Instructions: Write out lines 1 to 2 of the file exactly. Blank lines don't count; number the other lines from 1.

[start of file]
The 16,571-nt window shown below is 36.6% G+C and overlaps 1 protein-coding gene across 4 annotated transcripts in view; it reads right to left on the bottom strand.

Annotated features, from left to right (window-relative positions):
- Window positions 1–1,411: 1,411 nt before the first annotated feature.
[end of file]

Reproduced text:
The 16,571-nt window shown below is 36.6% G+C and overlaps 1 protein-coding gene across 4 annotated transcripts in view; it reads right to left on the bottom strand.

Annotated features, from left to right (window-relative positions):